NY Giants (6-10)...In the end, the season was a letdown for the G-Men, hoping for a revival with new o.c. Ben McAdoo, who imported the West Coast offense from Green Bay. Which seemed a decent fit for Eli Manning and the talent on hand at MetLife. But by the time Eli got comfy in the offense, and other weapons emerged, it was too late to make a run at the playoffs after a 7-game midseason losing streak. Along the way, however, the Giants discovered a new highlight-reel WR in LSU rookie Odell Beckham, Jr., who became an overnight sensation with his circus catches, while BC rookie RB Andre Williams also emerged as a force in December. Vet HC Tom Coughlin returns for 2015, though already under what looks like a must-win edict (also for GM Jerry Reese) from co-owner John Mara. The status of d.c. Perry Fewell remains up in the air. Improving the defense (especially vs. the run) will be an offseason imperative. Another situation to watch involves star DE Jason Pierre-Paul, a FA-to-be who has stated he wants to stay at MetLife but will not take a hometown discount.

Philadelphia (10-6)...What looked to be a near-certain playoff berth after a rout of the Cowboys in Arlington on Thanksgiving would instead disintegrate with three subsequent December losses that knocked the Birds out of the postseason. In the immediate aftermath, VP of Player Personnel Tom Gamble was moved out, with HC Chip Kelly now apparently controlling the personnel levers (supposedly much as Pete Carroll does in Seattle). Or, does the ouster of Gamble, hand-picked by Kelly, signal a rift with GM Howie Roseman? Could it precede a Kelly move elsewhere? (Owner Jeffrey Lurie would have to give his blessing to Kelly taking another job in the NFL while under contract, though Kelly could move back to the college ranks without Lurie's approval.) Stay tuned. Assuming Kelly stays, he will want more clarity in his QB situation, especially with Nick Foles having a somewhat disappointing 2014 before his broken collarbone. Mark Sanchez was on a one-year deal and will be a free agent, with no indication that the Eagles want him back at the Linc. Somewhere along the line in the offseason, the Birds will also likely address concerns at cornerback.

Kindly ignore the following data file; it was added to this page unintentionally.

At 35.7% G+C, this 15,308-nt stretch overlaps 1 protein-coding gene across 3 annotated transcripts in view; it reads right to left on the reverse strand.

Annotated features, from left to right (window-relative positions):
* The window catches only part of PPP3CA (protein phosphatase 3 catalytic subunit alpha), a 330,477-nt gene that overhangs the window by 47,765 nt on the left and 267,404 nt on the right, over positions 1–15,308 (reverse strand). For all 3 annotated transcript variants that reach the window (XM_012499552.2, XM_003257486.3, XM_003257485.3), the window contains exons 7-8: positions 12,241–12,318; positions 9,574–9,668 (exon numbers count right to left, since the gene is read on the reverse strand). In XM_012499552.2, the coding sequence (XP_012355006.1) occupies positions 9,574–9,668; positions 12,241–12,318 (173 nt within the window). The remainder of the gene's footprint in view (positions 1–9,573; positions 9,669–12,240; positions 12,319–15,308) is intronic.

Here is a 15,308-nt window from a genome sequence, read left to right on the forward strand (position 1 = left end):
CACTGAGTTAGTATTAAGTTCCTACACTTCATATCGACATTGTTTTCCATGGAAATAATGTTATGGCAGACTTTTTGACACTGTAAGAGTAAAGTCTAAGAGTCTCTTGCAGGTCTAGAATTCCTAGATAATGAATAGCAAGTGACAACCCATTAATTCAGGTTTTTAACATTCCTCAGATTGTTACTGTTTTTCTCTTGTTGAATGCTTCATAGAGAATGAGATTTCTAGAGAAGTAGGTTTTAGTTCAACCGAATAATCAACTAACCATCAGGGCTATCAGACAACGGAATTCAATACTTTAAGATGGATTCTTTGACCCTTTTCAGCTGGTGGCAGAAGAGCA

St. Louis (6-10)...Stuck in the NFC's (if not the NFL's) toughest division, the Rams never could overcome the preseason knee injury suffered by QB Sam Bradford, alternating between journeyman Shaun Hill and backup Austin Davis throughout the fall. There were some highlights, including home wins over last year's Super Bowl teams Seattle and Denver, and a road win at San Francisco, plus a 52-0 rout of Oakland, but consistency was always an issue. Moving forward, what to do about Bradford, who has lost an inordinate amount of time to injuries, must be addressed, but QB play was only part of the offensive problems that included too few big plays by the wideouts and the ground game taking to long to evolve (though Auburn rookie RB Tre Mason ran with some flair). In his three seasons, HC Jeff Fisher has been cursed by bad luck, but has yet to win more than seven games, and will likely be on the hot seat in 2015 if the Rams can't make a strong move toward the playoffs.

San Francisco (8-8)...We know why Jim Harbaugh and the 49ers decided to part ways, though continue to believe it is a most-regrettable development, as the fit seemed perfect on so many levels for the 49ers. Only it wasn't. Injuries and suspensions on defense and the season-long uncertainty with the coaching staff helped torpedo the Niners' chance for another playoff berth. The new regime will have to repair an offense that went wrong from the preseason, as the notion of turning Colin Kaepernick into a pocket passer helped undermine Harbaugh and o.c. Greg Roman. Beyond fixing the offense, the new coach and GM Trent Baalke are going to be dealing with plenty of big-name free agents who could walk, including RB Frank Gore, WR Michael Crabtree, G Mike Iupati, and both starting CBs. An interesting coaching name to spin out of the 49er rumor mill is none other than Mike Shanahan, at one time a Niner aide in the best George Seifert years and reportedly in a four-hour meeting with team officials last week.